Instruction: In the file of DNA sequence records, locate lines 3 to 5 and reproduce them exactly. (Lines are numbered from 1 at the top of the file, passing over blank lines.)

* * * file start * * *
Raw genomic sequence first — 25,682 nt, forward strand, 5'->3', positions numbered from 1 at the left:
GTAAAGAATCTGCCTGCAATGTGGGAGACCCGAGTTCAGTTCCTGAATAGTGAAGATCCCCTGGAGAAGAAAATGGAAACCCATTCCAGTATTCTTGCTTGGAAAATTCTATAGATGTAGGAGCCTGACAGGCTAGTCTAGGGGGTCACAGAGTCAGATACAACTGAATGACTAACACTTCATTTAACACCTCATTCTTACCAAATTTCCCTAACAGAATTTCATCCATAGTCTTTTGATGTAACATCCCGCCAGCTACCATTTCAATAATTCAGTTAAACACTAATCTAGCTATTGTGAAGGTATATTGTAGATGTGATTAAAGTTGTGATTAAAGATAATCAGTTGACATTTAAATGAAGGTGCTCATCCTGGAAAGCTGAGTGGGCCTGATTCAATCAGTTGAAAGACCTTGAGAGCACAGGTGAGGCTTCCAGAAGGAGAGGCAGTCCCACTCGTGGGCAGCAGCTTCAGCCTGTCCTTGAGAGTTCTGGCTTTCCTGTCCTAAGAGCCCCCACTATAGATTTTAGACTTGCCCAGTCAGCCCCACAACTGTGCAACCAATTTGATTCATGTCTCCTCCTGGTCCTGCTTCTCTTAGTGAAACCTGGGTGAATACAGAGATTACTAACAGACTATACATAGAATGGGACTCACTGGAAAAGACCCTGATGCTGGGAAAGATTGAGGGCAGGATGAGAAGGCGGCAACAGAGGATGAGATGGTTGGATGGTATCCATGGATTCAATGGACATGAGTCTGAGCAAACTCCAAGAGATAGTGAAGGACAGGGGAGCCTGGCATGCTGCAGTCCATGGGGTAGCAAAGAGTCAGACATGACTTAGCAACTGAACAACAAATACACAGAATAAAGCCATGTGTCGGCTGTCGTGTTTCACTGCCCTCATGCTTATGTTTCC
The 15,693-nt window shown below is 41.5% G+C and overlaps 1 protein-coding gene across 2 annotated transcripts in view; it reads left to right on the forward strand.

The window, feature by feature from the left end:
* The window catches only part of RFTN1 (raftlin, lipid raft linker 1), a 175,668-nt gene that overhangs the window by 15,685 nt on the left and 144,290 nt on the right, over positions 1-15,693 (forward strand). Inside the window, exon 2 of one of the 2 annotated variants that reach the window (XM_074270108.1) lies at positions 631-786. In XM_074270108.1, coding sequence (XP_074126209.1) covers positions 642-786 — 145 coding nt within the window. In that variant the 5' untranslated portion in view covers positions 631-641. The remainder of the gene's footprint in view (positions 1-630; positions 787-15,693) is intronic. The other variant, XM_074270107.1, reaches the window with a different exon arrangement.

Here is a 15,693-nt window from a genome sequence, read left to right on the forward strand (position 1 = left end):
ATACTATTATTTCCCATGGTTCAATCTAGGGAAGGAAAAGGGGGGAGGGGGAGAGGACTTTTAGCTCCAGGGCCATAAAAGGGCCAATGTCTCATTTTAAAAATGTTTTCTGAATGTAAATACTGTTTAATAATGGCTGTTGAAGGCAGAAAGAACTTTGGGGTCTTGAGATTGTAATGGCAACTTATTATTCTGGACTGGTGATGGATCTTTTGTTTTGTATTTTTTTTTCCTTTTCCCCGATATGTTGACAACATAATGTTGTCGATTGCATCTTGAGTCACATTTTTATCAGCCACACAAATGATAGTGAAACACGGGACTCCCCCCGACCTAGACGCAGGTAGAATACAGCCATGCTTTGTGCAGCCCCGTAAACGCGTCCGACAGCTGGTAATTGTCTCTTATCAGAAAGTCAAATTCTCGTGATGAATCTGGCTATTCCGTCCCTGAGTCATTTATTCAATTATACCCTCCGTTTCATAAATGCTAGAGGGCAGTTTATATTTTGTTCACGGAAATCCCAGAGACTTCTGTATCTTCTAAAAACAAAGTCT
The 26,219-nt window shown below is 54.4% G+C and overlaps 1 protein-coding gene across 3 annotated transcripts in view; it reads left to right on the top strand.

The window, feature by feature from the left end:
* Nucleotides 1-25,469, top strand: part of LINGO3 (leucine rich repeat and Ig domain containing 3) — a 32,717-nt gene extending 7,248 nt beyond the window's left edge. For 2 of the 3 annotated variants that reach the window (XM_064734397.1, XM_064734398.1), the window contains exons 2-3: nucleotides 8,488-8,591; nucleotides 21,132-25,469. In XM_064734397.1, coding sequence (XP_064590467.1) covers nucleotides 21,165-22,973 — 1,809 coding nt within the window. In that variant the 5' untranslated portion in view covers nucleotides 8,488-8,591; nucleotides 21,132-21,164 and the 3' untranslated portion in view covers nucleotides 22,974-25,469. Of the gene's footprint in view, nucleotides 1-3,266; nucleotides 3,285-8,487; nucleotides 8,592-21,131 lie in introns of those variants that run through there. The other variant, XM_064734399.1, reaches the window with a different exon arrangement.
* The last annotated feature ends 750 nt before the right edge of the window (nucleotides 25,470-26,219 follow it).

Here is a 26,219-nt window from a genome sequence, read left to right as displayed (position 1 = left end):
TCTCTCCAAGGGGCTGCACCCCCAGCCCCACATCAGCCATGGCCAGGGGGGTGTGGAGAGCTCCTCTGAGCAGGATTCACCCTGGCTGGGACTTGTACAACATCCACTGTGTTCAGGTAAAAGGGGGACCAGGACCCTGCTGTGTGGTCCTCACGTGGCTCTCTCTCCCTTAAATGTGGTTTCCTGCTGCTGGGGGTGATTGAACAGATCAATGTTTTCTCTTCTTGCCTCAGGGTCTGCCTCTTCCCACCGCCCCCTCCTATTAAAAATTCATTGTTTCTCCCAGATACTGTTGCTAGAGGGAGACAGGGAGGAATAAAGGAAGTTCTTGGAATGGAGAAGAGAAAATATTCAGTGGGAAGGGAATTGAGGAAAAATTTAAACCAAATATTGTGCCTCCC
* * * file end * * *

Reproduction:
The 15,693-nt window shown below is 41.5% G+C and overlaps 1 protein-coding gene across 2 annotated transcripts in view; it reads left to right on the forward strand.

The window, feature by feature from the left end:
* The window catches only part of RFTN1 (raftlin, lipid raft linker 1), a 175,668-nt gene that overhangs the window by 15,685 nt on the left and 144,290 nt on the right, over positions 1-15,693 (forward strand). Inside the window, exon 2 of one of the 2 annotated variants that reach the window (XM_074270108.1) lies at positions 631-786. In XM_074270108.1, coding sequence (XP_074126209.1) covers positions 642-786 — 145 coding nt within the window. In that variant the 5' untranslated portion in view covers positions 631-641. The remainder of the gene's footprint in view (positions 1-630; positions 787-15,693) is intronic. The other variant, XM_074270107.1, reaches the window with a different exon arrangement.